3

Most every exercise I do I end up doing fairly controlled positive reps - aiming for “decent” form first of all for most of my work reps, ending a set if I feel there’s too much wobble. (The routine I follow is X-reps-over-Y-sets, bump weight next week if target is met.) However, the how-tos for many exercise mention the positive should be done explosively.

The Science, as per usual, seems wildly inconclusive/context-dependent, going by searches for this question.

So I’m left wondering: should I reduce weight and do my main sets well below sub-maximal in order to do them explosively? Is it enough or at all beneficial to focus on this during the warm-up and back-off sets to split the difference?

My goals are general aesthestics/strength for health, so no particular competitive reason to develope explosive power in specific. (Other than the ego boost of being able to pull bigger numbers than somebody who looks more buff than me.)

2

Moving weight explosively is more of a mind-set than a specific velocity. You don't need to deload the weight in order to be explosive, rather, you need to be trying to move the weight as fast as possible (on the eccentric portion of the lift). The actual speed of the barbell is unimportant as long as you are trying to rip the weights off the face of the earth.

There are benefits in doing this such as increased muscle recruitment and studies showing increased strength for explosive reps versus controlled reps. You can apply this mindset to your warm-ups, heavy sets, and everything in-between. Additionally, performing reps explosively is simply the easiest method of teaching aggression which translates to higher numbers, IMO.

Since your goal is general strength for health and aesthetics I'd argue that you don't really need to train explosively: slow-and-controlled movements have been shown to promote more muscle growth and a simple progressive overload will still develop strength. However, consider mixing it in! It is fun to put up bigger numbers at the gym. Personally, I train my competition dead-lifts/squats/bench-press explosively, I'll mix in a lot of tempo work on those as well, and for most accessory work I've always liked exploding on the eccentric and then returning very slowly on the concentric.

One thing to be said is, again, performing reps explosively is a mindset. If you're doing an explosive dead-lift it doesn't mean that you jerk your back up and rip your arms out of your sockets to move the bar as fast as possible. It means you're contracting your muscles violently while still using the proper technique. I see a lot of people at the gym that think that if they just raise their back fast they'll get some momentum into the lift -- that's not being explosive, that's just asking for an injury.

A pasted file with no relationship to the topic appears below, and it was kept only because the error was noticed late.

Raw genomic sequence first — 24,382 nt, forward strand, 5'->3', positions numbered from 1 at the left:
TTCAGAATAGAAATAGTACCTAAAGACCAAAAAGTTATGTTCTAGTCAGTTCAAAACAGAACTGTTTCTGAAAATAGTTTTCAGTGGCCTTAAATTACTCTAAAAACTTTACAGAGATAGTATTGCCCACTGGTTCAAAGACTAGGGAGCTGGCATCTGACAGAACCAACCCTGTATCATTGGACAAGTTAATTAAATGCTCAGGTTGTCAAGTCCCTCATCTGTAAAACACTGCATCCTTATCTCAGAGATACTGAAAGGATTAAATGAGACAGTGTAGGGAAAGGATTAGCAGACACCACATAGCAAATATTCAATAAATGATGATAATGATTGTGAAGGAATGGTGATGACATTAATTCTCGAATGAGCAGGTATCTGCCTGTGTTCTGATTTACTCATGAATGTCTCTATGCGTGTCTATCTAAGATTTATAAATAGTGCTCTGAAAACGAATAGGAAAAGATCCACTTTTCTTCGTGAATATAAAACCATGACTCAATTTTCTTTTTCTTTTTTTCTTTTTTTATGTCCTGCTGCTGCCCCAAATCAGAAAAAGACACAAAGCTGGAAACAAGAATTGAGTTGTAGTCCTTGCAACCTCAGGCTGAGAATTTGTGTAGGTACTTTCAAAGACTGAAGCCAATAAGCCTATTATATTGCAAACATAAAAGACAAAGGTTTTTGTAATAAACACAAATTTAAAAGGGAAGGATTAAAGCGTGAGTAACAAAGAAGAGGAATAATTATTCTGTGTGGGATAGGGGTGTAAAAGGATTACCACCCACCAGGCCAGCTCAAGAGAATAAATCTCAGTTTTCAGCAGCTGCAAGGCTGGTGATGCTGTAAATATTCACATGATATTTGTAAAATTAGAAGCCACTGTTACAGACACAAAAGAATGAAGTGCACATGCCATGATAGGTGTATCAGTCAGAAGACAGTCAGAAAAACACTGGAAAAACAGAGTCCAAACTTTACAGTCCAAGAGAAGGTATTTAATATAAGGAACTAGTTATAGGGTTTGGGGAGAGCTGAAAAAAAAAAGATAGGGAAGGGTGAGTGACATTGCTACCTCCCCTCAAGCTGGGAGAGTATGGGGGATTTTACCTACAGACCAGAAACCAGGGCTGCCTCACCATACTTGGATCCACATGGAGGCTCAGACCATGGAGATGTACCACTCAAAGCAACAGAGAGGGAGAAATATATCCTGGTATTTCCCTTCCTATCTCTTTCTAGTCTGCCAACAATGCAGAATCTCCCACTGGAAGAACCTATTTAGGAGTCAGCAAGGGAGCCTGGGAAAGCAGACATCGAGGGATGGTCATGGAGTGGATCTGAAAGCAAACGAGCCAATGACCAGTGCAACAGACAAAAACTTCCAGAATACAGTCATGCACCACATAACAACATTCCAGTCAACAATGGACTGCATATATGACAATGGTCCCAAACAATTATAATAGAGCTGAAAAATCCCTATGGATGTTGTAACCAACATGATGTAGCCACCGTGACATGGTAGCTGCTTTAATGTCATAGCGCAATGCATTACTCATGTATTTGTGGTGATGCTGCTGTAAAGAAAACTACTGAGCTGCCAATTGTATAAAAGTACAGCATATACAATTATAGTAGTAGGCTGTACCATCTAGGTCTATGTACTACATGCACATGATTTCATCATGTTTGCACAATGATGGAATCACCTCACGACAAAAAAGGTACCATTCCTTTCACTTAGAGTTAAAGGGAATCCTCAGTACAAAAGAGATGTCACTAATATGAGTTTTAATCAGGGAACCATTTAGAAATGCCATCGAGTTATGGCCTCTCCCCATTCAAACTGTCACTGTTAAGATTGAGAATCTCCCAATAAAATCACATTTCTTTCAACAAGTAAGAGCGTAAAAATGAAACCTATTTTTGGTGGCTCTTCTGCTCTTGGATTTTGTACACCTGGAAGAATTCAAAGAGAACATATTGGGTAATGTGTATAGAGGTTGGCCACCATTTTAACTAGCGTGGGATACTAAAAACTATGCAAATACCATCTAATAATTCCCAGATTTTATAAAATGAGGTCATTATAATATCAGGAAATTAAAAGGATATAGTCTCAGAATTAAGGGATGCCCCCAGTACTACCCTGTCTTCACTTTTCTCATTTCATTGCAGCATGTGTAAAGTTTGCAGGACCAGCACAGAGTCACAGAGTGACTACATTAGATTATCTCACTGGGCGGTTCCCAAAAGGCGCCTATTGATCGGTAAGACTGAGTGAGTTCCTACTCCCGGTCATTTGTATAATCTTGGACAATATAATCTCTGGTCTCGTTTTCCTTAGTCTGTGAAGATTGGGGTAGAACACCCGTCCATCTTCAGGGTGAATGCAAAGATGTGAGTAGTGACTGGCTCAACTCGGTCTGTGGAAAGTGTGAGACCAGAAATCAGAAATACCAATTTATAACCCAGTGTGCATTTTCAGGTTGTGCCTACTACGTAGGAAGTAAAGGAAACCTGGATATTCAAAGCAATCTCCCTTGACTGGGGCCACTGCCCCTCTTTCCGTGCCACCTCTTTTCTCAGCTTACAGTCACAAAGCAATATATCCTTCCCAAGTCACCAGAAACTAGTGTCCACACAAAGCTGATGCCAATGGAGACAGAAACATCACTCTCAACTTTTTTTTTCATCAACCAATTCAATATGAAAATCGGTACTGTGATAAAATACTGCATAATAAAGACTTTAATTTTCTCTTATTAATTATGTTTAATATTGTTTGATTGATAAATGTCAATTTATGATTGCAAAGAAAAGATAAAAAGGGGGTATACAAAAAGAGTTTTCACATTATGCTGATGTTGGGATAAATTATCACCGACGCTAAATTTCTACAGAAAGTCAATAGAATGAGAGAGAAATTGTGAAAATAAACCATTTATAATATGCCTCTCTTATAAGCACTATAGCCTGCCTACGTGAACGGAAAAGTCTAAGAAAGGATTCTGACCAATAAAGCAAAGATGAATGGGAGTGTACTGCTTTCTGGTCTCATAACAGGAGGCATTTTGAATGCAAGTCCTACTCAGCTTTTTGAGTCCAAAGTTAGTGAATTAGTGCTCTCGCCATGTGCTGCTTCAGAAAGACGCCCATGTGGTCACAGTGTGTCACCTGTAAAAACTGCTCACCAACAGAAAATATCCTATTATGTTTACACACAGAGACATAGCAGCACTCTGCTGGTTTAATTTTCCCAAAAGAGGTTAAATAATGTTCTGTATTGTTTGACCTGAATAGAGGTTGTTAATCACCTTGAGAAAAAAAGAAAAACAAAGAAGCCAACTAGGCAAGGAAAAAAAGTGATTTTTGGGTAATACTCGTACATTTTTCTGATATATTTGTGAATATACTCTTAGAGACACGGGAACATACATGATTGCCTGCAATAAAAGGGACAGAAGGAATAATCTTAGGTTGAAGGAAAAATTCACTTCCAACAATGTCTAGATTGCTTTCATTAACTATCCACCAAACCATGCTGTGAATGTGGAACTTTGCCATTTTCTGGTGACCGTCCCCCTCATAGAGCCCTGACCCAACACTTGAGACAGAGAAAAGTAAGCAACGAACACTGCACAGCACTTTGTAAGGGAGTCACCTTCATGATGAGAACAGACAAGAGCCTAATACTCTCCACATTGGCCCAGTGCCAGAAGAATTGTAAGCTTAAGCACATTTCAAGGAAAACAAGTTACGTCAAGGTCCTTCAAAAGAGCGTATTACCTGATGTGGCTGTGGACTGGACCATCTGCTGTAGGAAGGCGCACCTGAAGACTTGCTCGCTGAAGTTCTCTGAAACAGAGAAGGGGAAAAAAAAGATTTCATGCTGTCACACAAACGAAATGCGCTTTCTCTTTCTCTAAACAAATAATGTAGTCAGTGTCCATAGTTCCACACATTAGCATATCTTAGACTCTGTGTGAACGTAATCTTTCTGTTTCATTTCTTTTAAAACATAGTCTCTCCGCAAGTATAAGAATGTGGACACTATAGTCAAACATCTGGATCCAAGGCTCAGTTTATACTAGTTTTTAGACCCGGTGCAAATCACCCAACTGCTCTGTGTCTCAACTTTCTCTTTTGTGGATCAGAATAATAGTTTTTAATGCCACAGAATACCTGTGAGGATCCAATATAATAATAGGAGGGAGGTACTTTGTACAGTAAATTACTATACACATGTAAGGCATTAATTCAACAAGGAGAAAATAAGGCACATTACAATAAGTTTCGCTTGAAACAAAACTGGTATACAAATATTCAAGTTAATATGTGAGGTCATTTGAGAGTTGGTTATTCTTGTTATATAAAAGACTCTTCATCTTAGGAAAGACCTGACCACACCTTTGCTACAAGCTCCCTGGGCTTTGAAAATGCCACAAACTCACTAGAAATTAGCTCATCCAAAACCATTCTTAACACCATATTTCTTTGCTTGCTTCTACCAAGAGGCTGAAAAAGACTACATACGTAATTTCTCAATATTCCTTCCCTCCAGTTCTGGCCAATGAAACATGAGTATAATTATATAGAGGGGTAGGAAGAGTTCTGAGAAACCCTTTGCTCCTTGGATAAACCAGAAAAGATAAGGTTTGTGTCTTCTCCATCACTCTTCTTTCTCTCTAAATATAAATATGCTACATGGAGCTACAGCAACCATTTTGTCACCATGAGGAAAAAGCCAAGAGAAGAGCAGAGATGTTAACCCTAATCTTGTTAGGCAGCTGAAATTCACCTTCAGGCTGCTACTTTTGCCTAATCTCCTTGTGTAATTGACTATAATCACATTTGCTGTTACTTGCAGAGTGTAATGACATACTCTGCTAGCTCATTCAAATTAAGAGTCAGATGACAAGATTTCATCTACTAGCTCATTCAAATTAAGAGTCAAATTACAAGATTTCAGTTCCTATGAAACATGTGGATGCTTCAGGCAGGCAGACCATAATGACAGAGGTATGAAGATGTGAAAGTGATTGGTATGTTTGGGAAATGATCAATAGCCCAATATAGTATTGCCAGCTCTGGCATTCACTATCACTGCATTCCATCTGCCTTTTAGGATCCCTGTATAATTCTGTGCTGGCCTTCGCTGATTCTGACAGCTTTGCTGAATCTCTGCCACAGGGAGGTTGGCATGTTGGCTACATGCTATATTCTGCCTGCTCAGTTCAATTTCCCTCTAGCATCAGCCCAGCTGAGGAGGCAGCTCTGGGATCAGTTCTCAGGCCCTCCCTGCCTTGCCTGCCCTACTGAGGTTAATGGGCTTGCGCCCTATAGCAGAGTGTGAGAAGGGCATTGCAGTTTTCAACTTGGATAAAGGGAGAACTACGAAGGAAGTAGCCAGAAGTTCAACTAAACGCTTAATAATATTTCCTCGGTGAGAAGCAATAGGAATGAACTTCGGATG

There is a difference between moving weights fast and moving weights explosively. Moving weights fast is more for muscular endurance and is usually done in the high rep range.

3
  • Right, so basically if I’m gonna include this, I should view it as an incremental addition to “good form” that I’m already trying to maintain; improving muscle recruitment on top of getting the trajectory of the weight/joints right. (I’ll probably try soon, I’m hitting a plateau I’m unlikely to break through with mass gain. It might not be the worst idea to turn this into an opportunity to take a break from worrying about the big number, and instead improve how I like my reps while hovering at whatever weight for a few weeks.)
    – millimoose
    Aug 23 '20 at 3:29
  • @millimoose -- I think that's a good way of thinking about it. It is another level of performing the exercise. If you've got a chance, try doing some cleans or power cleans (ever so slightly different) to learn about being explosive. You can't really do a slow-and-controlled clean.
    – C. Lange
    Aug 23 '20 at 4:22
  • I do “clean” the bar up for OHPs so I think I have a slight hunch, although that’s probably nowhere near maximal and the inertia from the legs helps a good deal, it’s def impossible for me to just curl my OHP weight into place
    – millimoose
    Aug 23 '20 at 4:38
2

You don't need to deload, but if you want to push your 1RM (which you stated as a goal elsewhere but, interestingly, not here) you should try to move the weight as fast as possible, which may be a major change in how you train.

should I reduce weight and do my main sets well below sub-maximal in order to do them explosively?

No. Often the problem I see from people in your situation (as judged by your background described in your other question) is that the obstacle is trying hard enough – and eating enough to be able to try hard enough – in the work sets. Folks who are a little older, without an athletic background, who don't want to eat enough, and who have modest goals often short-change themselves by never pushing their limits during the work sets. So if I'm right and maximal effort freaks you out a bit, consider that that may be the issue.

Maximal effort is really, really, really it's own special thing, like muscle mass or flexibility. It must be trained specifically. It does well when fed properly, meaning you eat the protein that puts creatine in your muscles and you manage your carbohydrate intake such that you are full of energy through the main part of your workout. It requires maximal effort against strong resistance. It's a major part of strength, even for health, so I don't think neglecting it is a good idea.

Is it enough or at all beneficial to focus on [moving the bar fast] during the warm-up and back-off sets to split the difference?

Absolutely, yes. But as C. Lange points out, there's a way to do this in your work sets too.

Your Answer

By clicking “Post Your Answer”, you agree to our terms of service, privacy policy and cookie policy

Not the answer you're looking for? Browse other questions tagged or ask your own question.